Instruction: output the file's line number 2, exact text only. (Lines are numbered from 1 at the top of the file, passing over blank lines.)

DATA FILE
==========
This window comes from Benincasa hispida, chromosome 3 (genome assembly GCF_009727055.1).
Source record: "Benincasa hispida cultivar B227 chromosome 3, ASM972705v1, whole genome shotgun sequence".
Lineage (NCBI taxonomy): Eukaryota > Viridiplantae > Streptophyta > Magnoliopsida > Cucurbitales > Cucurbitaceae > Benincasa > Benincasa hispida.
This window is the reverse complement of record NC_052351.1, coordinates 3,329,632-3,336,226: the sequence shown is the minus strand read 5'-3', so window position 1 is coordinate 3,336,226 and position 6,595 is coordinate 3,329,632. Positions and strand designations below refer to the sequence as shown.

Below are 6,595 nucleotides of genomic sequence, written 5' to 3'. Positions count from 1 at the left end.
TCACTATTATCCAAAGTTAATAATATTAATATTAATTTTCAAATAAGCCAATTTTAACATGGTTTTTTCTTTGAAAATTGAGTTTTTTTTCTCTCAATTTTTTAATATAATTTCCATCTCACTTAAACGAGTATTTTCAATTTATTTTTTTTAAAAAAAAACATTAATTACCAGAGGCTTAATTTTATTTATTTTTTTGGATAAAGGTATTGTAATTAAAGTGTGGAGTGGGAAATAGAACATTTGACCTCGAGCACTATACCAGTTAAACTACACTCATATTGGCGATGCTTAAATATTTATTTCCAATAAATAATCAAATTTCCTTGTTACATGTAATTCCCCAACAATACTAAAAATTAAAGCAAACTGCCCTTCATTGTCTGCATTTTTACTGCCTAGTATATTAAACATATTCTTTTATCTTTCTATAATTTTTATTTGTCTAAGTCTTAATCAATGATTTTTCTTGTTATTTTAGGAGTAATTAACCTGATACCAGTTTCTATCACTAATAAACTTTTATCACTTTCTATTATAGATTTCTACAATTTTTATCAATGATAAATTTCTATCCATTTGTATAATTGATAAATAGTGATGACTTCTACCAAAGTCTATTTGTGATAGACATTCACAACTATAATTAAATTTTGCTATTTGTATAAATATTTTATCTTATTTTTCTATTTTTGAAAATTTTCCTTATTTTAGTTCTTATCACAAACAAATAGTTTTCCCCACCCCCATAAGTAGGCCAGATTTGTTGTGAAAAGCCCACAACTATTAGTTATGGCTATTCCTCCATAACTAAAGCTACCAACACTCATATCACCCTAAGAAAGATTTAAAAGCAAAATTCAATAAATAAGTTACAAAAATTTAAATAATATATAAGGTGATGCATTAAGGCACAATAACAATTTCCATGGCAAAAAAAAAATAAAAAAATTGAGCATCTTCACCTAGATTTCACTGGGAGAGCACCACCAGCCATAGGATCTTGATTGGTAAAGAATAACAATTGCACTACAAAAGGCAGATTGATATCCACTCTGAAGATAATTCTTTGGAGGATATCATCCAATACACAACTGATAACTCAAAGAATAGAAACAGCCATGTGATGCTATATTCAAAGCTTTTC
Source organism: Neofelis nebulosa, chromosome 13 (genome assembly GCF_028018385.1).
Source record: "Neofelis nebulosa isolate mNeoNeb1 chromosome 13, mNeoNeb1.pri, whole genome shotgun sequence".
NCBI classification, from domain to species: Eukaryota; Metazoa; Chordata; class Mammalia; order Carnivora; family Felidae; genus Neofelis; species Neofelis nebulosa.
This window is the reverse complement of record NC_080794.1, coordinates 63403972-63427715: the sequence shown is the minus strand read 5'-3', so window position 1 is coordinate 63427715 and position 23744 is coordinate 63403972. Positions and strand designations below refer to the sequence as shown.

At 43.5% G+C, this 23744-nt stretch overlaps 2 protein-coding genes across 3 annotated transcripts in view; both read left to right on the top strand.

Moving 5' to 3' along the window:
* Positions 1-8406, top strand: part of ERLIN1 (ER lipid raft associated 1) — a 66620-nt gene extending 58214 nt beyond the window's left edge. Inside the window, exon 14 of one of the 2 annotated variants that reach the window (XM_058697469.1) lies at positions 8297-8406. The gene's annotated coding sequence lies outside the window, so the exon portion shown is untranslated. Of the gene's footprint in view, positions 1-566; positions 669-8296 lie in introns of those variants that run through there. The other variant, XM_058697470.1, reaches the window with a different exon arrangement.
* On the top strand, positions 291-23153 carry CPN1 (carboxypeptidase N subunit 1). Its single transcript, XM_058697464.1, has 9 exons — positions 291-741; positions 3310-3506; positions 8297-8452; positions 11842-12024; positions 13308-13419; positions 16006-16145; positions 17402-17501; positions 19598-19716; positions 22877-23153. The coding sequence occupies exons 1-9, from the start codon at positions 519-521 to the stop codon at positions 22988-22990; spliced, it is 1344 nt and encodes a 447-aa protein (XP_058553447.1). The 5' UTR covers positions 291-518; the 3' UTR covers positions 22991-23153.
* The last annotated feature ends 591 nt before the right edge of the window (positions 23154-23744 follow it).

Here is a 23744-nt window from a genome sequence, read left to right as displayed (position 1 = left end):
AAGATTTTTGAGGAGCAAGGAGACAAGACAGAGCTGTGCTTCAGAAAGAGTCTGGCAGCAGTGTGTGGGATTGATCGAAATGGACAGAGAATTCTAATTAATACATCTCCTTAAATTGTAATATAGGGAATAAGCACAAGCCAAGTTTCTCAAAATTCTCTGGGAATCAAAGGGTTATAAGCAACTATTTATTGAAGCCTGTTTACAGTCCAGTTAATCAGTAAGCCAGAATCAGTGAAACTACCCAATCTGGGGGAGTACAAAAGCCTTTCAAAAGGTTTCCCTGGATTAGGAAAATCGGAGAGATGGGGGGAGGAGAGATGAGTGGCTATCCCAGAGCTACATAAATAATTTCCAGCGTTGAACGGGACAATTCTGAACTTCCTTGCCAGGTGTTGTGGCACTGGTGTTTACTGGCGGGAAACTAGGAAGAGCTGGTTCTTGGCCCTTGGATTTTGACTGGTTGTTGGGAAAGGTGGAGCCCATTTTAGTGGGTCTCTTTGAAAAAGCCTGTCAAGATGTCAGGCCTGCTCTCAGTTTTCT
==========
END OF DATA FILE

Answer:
Source record: "Benincasa hispida cultivar B227 chromosome 3, ASM972705v1, whole genome shotgun sequence".